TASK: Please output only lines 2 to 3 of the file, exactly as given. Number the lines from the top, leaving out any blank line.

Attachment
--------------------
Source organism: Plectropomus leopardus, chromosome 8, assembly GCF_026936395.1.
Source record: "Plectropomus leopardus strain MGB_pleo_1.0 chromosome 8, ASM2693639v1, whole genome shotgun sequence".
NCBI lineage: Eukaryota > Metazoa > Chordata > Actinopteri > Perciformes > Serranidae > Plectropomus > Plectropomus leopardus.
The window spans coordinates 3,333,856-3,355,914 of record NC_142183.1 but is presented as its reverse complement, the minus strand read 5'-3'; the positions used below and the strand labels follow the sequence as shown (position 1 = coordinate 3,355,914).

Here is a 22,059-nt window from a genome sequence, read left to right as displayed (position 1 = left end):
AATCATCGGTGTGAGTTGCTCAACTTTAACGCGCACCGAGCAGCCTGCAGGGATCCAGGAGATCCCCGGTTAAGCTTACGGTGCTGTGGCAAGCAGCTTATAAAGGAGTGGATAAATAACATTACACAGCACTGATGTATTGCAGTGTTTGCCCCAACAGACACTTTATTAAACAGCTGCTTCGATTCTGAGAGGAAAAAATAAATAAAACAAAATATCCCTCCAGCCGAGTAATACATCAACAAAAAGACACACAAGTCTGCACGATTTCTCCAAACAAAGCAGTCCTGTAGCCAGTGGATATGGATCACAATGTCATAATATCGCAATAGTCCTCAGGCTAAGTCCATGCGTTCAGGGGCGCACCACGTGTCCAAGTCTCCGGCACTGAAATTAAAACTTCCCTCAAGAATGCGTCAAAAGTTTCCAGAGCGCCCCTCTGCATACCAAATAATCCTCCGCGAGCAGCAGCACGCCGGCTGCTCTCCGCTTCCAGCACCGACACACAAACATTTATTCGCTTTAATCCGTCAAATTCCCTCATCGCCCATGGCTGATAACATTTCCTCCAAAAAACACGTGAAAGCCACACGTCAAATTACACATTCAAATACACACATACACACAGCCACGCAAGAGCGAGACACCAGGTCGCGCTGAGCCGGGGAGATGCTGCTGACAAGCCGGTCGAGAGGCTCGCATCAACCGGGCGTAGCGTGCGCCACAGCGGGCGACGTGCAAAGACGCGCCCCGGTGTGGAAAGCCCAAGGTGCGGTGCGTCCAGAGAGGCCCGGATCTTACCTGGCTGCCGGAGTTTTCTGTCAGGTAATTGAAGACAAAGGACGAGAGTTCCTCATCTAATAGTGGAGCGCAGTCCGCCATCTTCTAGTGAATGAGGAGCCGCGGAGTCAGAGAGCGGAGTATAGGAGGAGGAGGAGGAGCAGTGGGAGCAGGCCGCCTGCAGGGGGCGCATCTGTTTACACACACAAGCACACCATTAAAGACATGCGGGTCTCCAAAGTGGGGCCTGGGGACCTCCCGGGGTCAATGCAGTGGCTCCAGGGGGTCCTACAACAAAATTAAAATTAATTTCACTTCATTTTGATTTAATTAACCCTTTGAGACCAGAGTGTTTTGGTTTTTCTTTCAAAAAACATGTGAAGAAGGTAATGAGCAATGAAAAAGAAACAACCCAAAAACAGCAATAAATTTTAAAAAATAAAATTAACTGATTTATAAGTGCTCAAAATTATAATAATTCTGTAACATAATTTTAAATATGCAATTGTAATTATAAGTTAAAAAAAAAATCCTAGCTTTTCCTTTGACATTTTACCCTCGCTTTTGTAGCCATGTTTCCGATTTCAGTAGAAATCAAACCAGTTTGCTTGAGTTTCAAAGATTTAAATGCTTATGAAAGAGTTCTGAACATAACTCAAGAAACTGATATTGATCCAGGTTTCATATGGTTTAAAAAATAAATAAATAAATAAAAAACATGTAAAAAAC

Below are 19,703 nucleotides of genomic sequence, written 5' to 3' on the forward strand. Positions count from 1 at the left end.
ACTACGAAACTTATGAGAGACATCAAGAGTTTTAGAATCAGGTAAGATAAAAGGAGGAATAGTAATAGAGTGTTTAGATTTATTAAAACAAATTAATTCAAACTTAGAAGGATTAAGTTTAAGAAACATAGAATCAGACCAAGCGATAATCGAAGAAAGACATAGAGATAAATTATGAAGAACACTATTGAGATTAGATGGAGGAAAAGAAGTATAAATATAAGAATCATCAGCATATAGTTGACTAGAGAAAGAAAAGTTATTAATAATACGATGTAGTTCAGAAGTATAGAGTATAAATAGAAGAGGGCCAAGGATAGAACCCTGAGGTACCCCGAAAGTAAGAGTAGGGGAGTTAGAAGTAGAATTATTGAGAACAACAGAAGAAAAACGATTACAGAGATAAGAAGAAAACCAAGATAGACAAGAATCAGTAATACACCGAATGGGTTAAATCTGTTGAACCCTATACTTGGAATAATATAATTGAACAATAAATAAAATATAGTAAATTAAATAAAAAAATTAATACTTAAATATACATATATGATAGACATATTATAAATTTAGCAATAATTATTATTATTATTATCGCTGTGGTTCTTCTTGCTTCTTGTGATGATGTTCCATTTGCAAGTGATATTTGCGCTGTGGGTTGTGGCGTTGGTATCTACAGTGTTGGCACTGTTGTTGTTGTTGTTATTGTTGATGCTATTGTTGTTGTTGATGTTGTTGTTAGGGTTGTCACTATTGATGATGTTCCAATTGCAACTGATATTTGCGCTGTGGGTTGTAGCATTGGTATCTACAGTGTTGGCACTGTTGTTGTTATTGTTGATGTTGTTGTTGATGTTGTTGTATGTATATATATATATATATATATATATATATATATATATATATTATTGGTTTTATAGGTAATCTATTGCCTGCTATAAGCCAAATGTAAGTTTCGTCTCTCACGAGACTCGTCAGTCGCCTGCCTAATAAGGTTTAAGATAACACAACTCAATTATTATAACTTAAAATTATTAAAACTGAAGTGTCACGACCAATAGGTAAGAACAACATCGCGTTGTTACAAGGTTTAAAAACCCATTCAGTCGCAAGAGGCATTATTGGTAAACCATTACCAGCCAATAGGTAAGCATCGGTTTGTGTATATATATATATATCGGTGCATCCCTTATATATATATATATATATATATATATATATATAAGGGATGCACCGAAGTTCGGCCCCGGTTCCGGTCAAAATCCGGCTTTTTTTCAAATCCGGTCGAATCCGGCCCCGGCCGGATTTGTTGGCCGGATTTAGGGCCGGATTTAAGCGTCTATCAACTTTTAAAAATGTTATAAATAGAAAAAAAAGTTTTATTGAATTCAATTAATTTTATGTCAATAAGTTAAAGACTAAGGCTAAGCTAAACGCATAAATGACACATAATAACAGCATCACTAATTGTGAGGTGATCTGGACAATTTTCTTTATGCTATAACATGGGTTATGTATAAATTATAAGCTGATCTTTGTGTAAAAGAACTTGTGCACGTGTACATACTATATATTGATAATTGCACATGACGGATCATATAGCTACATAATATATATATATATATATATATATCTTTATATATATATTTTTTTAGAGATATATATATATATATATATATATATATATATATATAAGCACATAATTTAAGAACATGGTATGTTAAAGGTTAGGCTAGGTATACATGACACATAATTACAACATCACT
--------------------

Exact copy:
Source record: "Plectropomus leopardus strain MGB_pleo_1.0 chromosome 8, ASM2693639v1, whole genome shotgun sequence".
NCBI lineage: Eukaryota > Metazoa > Chordata > Actinopteri > Perciformes > Serranidae > Plectropomus > Plectropomus leopardus.